She lived through a time when same-sex marriage was illegal in Britain and, as a trans woman, she and her wife faced much discrimination. Although they were forced to officially divorce when Jan went public with her transition, their love story was never interrupted, and she became a true pioneer for trans people everywhere. They were able to celebrate 58 years together with a civil union in 2008.
"There is a certain madness comes over one at the mere sight of a good map.” We couldn’t agree more. Explorer, writer and political influencer Freya Stark was doing it all, and then some. Born in 1893, she started travelling in earnest in 1912, a pursuit which continued long into her eighties. She learnt Arabic at a young age, and immersed herself in the culture of the Near East, where she was often one of the first Westerners to visit.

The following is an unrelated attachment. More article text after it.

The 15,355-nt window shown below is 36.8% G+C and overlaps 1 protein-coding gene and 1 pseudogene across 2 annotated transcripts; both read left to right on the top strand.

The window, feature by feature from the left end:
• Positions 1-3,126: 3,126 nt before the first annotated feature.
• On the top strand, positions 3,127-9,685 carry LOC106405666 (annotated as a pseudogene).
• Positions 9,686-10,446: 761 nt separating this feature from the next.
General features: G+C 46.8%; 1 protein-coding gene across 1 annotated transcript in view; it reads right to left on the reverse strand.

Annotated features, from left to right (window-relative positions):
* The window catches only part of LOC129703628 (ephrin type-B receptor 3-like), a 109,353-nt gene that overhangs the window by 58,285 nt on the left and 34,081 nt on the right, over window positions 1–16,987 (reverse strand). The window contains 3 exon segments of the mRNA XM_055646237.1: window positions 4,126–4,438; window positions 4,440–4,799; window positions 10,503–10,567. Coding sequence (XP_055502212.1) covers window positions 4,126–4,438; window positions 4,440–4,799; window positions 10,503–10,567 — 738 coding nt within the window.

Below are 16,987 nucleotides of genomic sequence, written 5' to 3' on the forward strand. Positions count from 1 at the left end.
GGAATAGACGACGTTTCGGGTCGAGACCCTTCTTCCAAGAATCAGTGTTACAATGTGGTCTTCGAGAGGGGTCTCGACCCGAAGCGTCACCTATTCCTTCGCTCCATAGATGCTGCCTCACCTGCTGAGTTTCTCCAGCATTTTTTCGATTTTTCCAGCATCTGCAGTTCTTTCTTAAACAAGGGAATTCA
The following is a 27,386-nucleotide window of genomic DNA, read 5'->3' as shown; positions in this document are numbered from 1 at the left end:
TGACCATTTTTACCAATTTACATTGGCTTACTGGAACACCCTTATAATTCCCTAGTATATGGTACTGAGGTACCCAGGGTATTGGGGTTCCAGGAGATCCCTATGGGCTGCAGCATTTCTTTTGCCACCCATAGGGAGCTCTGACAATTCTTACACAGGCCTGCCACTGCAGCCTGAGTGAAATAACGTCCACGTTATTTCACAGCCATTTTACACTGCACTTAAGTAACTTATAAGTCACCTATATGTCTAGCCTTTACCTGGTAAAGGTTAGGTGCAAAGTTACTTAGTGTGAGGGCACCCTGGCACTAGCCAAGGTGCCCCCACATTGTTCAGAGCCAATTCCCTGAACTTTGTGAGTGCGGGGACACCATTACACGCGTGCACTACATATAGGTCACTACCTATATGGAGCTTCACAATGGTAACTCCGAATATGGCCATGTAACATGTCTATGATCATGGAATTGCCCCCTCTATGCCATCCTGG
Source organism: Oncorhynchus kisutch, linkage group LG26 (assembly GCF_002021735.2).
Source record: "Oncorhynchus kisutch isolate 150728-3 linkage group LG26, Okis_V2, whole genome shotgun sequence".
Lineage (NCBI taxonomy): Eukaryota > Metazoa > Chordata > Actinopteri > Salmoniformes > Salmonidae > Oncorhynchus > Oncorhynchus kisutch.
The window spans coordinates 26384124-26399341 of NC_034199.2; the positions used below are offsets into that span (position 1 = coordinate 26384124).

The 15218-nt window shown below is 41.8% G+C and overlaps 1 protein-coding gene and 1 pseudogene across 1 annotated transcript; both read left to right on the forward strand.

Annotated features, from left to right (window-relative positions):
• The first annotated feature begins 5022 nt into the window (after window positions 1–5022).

She did something that today we take for granted: travel for the sake and love of travel. She wrote several books about her experiences and explorations in Iraq and Iran, and readers loved her writing style and voice. Crucially, though, she was instrumental in forming the Brotherhood of Freedom – a network of Arab and British nationals who came together for the allied cause during WWII.
As the first privately funded British person, and Western European woman, in space, Helen Sharman needs little introduction. Indeed, she was already travelling much further than many of us will in our lifetime when she landed aboard the Soyuz TM-11 in 1991. Then, at just 27 years old, she was the sixth youngest person to have flown in space.